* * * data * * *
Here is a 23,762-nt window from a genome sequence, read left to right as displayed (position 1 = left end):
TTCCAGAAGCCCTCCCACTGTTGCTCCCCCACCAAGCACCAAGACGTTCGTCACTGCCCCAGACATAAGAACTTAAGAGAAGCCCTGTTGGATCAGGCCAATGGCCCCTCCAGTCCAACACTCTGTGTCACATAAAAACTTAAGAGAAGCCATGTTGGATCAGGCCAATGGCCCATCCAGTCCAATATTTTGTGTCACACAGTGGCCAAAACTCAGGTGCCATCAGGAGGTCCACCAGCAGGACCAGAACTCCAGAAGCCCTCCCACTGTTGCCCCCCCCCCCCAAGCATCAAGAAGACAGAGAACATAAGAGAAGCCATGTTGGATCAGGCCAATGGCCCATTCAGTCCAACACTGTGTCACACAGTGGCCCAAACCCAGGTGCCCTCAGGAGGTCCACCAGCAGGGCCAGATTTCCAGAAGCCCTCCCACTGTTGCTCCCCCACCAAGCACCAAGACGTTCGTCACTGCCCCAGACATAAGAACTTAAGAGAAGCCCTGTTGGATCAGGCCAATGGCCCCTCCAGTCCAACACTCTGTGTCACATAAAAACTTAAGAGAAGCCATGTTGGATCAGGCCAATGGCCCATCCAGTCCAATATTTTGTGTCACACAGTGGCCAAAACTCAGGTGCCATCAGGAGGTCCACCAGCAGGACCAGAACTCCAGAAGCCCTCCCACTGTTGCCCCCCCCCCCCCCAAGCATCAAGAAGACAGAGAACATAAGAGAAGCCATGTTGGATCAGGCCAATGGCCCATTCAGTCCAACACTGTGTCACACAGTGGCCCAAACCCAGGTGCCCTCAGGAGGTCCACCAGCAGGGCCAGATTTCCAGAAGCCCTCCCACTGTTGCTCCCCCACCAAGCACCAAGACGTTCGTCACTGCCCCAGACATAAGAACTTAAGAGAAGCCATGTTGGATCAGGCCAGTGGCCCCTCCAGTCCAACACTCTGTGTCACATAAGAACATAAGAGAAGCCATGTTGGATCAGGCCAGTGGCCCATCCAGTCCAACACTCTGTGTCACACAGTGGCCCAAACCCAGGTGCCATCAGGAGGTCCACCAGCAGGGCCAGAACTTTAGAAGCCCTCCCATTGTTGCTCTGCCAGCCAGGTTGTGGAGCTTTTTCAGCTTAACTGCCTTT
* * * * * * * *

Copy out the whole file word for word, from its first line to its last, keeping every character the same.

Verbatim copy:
Here is a 23,762-nt window from a genome sequence, read left to right as displayed (position 1 = left end):
TTCCAGAAGCCCTCCCACTGTTGCTCCCCCACCAAGCACCAAGACGTTCGTCACTGCCCCAGACATAAGAACTTAAGAGAAGCCCTGTTGGATCAGGCCAATGGCCCCTCCAGTCCAACACTCTGTGTCACATAAAAACTTAAGAGAAGCCATGTTGGATCAGGCCAATGGCCCATCCAGTCCAATATTTTGTGTCACACAGTGGCCAAAACTCAGGTGCCATCAGGAGGTCCACCAGCAGGACCAGAACTCCAGAAGCCCTCCCACTGTTGCCCCCCCCCCCCAAGCATCAAGAAGACAGAGAACATAAGAGAAGCCATGTTGGATCAGGCCAATGGCCCATTCAGTCCAACACTGTGTCACACAGTGGCCCAAACCCAGGTGCCCTCAGGAGGTCCACCAGCAGGGCCAGATTTCCAGAAGCCCTCCCACTGTTGCTCCCCCACCAAGCACCAAGACGTTCGTCACTGCCCCAGACATAAGAACTTAAGAGAAGCCCTGTTGGATCAGGCCAATGGCCCCTCCAGTCCAACACTCTGTGTCACATAAAAACTTAAGAGAAGCCATGTTGGATCAGGCCAATGGCCCATCCAGTCCAATATTTTGTGTCACACAGTGGCCAAAACTCAGGTGCCATCAGGAGGTCCACCAGCAGGACCAGAACTCCAGAAGCCCTCCCACTGTTGCCCCCCCCCCCCCCAAGCATCAAGAAGACAGAGAACATAAGAGAAGCCATGTTGGATCAGGCCAATGGCCCATTCAGTCCAACACTGTGTCACACAGTGGCCCAAACCCAGGTGCCCTCAGGAGGTCCACCAGCAGGGCCAGATTTCCAGAAGCCCTCCCACTGTTGCTCCCCCACCAAGCACCAAGACGTTCGTCACTGCCCCAGACATAAGAACTTAAGAGAAGCCATGTTGGATCAGGCCAGTGGCCCCTCCAGTCCAACACTCTGTGTCACATAAGAACATAAGAGAAGCCATGTTGGATCAGGCCAGTGGCCCATCCAGTCCAACACTCTGTGTCACACAGTGGCCCAAACCCAGGTGCCATCAGGAGGTCCACCAGCAGGGCCAGAACTTTAGAAGCCCTCCCATTGTTGCTCTGCCAGCCAGGTTGTGGAGCTTTTTCAGCTTAACTGCCTTT